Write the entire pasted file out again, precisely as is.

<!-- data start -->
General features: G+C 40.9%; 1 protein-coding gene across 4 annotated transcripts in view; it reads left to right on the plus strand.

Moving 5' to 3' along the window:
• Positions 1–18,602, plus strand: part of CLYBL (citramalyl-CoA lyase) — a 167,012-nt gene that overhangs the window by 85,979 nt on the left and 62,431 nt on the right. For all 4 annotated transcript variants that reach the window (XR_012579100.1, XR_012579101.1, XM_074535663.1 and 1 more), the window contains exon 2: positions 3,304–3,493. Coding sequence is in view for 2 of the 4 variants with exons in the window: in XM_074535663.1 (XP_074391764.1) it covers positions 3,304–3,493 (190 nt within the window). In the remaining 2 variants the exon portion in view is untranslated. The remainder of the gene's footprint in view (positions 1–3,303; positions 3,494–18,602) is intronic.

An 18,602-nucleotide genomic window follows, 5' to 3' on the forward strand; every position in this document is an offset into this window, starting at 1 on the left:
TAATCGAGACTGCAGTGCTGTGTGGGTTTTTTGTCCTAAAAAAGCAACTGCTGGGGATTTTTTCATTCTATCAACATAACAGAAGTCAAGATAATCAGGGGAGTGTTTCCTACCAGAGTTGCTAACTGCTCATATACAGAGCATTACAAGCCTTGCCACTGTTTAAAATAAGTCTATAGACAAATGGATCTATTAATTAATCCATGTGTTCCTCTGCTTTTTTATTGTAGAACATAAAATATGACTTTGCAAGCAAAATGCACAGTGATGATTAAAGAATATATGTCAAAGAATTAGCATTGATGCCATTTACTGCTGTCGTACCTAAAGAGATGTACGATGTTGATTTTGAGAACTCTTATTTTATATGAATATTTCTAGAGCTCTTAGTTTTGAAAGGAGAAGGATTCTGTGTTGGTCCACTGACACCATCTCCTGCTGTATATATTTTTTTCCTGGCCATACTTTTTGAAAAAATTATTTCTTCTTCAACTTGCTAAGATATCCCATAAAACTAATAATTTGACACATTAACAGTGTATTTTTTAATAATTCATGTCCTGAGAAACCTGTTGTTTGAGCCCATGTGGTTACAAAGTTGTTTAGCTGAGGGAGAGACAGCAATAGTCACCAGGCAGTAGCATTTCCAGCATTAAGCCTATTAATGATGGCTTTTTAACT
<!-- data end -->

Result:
General features: G+C 40.9%; 1 protein-coding gene across 4 annotated transcripts in view; it reads left to right on the plus strand.

Moving 5' to 3' along the window:
• Positions 1–18,602, plus strand: part of CLYBL (citramalyl-CoA lyase) — a 167,012-nt gene that overhangs the window by 85,979 nt on the left and 62,431 nt on the right. For all 4 annotated transcript variants that reach the window (XR_012579100.1, XR_012579101.1, XM_074535663.1 and 1 more), the window contains exon 2: positions 3,304–3,493. Coding sequence is in view for 2 of the 4 variants with exons in the window: in XM_074535663.1 (XP_074391764.1) it covers positions 3,304–3,493 (190 nt within the window). In the remaining 2 variants the exon portion in view is untranslated. The remainder of the gene's footprint in view (positions 1–3,303; positions 3,494–18,602) is intronic.

An 18,602-nucleotide genomic window follows, 5' to 3' on the forward strand; every position in this document is an offset into this window, starting at 1 on the left:
TAATCGAGACTGCAGTGCTGTGTGGGTTTTTTGTCCTAAAAAAGCAACTGCTGGGGATTTTTTCATTCTATCAACATAACAGAAGTCAAGATAATCAGGGGAGTGTTTCCTACCAGAGTTGCTAACTGCTCATATACAGAGCATTACAAGCCTTGCCACTGTTTAAAATAAGTCTATAGACAAATGGATCTATTAATTAATCCATGTGTTCCTCTGCTTTTTTATTGTAGAACATAAAATATGACTTTGCAAGCAAAATGCACAGTGATGATTAAAGAATATATGTCAAAGAATTAGCATTGATGCCATTTACTGCTGTCGTACCTAAAGAGATGTACGATGTTGATTTTGAGAACTCTTATTTTATATGAATATTTCTAGAGCTCTTAGTTTTGAAAGGAGAAGGATTCTGTGTTGGTCCACTGACACCATCTCCTGCTGTATATATTTTTTTCCTGGCCATACTTTTTGAAAAAATTATTTCTTCTTCAACTTGCTAAGATATCCCATAAAACTAATAATTTGACACATTAACAGTGTATTTTTTAATAATTCATGTCCTGAGAAACCTGTTGTTTGAGCCCATGTGGTTACAAAGTTGTTTAGCTGAGGGAGAGACAGCAATAGTCACCAGGCAGTAGCATTTCCAGCATTAAGCCTATTAATGATGGCTTTTTAACT